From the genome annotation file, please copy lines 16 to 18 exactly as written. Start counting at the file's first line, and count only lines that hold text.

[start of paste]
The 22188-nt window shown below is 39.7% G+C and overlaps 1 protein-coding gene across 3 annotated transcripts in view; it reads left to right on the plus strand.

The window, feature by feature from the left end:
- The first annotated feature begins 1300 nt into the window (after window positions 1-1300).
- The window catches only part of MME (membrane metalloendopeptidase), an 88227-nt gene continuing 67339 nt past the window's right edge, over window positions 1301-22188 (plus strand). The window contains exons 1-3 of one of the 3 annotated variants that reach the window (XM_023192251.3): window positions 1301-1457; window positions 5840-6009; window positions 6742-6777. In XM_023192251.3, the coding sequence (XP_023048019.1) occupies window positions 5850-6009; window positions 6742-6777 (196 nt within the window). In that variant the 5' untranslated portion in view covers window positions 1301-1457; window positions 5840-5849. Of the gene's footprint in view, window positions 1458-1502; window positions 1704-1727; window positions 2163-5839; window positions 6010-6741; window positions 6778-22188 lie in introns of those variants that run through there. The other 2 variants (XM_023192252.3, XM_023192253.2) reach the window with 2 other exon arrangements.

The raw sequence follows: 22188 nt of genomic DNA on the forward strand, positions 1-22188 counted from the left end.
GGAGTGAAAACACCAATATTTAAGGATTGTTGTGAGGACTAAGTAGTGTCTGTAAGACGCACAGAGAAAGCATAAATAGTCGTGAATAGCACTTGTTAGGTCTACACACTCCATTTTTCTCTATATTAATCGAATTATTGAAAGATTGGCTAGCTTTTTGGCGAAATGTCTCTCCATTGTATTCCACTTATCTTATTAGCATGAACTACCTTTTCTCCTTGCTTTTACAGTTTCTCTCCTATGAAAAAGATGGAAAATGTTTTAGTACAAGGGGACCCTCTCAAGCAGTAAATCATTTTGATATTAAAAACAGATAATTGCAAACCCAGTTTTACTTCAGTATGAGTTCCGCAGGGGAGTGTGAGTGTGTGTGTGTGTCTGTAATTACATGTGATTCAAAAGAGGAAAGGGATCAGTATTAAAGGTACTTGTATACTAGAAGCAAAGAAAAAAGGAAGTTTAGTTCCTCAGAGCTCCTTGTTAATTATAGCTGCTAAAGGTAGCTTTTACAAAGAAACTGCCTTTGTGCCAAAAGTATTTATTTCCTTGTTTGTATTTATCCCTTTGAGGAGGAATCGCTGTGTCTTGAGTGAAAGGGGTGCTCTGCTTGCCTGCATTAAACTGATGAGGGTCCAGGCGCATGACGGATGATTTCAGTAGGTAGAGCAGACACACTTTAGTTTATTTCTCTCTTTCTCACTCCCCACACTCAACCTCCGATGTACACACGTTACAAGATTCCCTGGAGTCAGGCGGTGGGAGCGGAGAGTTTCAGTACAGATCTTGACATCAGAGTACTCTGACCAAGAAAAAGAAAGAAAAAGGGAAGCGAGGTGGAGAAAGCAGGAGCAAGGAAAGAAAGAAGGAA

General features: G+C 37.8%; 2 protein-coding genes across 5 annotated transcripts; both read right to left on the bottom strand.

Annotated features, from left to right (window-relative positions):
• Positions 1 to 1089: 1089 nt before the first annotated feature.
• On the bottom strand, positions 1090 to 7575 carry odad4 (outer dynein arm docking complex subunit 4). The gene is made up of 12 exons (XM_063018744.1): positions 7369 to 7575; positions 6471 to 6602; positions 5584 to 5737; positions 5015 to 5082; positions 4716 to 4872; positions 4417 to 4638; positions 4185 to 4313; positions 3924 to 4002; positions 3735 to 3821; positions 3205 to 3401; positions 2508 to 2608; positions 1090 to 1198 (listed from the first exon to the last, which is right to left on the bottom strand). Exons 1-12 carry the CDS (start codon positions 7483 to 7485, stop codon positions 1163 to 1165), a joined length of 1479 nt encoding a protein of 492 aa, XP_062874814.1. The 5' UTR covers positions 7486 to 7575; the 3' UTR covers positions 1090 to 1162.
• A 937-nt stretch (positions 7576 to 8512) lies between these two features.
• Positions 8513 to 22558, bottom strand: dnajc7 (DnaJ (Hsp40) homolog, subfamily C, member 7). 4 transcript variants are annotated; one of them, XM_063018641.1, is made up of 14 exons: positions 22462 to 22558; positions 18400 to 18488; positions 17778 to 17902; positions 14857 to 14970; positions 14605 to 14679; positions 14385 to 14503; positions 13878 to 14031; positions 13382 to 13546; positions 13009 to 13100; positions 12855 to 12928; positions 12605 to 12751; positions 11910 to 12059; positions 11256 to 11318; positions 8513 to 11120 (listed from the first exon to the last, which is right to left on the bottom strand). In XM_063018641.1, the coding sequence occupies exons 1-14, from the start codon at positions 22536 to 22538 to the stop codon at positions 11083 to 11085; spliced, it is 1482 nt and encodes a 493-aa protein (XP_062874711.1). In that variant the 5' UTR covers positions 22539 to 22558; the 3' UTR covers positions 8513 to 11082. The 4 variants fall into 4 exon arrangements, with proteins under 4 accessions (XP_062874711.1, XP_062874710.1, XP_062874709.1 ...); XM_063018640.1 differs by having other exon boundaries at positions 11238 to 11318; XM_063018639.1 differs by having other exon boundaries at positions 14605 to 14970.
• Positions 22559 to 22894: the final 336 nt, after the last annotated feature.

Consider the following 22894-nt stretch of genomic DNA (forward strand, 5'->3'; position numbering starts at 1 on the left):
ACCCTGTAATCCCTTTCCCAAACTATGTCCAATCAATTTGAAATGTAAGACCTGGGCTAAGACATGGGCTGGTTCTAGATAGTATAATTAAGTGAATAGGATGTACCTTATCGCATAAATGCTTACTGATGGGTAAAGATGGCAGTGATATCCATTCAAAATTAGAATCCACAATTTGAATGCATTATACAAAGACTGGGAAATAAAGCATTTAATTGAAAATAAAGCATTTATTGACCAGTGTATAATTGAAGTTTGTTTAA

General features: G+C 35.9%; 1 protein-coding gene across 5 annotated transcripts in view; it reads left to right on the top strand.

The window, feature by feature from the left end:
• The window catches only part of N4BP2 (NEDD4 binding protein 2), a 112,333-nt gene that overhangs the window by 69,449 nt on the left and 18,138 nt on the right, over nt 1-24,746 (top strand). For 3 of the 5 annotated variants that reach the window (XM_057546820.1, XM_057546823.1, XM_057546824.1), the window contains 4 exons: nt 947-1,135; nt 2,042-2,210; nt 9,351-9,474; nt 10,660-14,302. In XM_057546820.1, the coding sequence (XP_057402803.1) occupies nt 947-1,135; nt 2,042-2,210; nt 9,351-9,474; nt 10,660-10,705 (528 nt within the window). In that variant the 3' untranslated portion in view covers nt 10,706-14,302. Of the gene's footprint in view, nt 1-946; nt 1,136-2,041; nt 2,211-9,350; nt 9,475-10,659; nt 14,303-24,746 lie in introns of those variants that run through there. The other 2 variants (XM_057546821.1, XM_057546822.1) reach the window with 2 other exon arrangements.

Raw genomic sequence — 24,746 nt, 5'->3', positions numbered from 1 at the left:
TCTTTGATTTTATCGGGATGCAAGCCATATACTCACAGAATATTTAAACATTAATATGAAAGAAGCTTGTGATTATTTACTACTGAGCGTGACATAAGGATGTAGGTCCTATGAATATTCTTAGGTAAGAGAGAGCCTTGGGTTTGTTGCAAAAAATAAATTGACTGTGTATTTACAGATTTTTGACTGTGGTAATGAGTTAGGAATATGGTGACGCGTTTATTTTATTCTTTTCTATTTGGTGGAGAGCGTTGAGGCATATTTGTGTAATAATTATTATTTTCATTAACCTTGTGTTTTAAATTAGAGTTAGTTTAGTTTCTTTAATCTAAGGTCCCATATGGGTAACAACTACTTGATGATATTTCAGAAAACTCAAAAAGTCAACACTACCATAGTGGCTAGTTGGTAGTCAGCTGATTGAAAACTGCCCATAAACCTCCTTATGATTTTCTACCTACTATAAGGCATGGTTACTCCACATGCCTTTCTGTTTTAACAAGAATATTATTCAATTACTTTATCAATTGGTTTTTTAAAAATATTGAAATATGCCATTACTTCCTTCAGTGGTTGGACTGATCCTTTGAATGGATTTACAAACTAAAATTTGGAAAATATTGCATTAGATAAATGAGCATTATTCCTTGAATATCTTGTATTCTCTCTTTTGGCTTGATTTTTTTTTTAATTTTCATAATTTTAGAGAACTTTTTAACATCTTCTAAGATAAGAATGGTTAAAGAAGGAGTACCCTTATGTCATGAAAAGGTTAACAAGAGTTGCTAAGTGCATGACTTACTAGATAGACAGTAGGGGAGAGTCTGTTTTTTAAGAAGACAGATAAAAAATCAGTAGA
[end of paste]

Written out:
General features: G+C 35.9%; 1 protein-coding gene across 5 annotated transcripts in view; it reads left to right on the top strand.

The window, feature by feature from the left end:
• The window catches only part of N4BP2 (NEDD4 binding protein 2), a 112,333-nt gene that overhangs the window by 69,449 nt on the left and 18,138 nt on the right, over nt 1-24,746 (top strand). For 3 of the 5 annotated variants that reach the window (XM_057546820.1, XM_057546823.1, XM_057546824.1), the window contains 4 exons: nt 947-1,135; nt 2,042-2,210; nt 9,351-9,474; nt 10,660-14,302. In XM_057546820.1, the coding sequence (XP_057402803.1) occupies nt 947-1,135; nt 2,042-2,210; nt 9,351-9,474; nt 10,660-10,705 (528 nt within the window). In that variant the 3' untranslated portion in view covers nt 10,706-14,302. Of the gene's footprint in view, nt 1-946; nt 1,136-2,041; nt 2,211-9,350; nt 9,475-10,659; nt 14,303-24,746 lie in introns of those variants that run through there. The other 2 variants (XM_057546821.1, XM_057546822.1) reach the window with 2 other exon arrangements.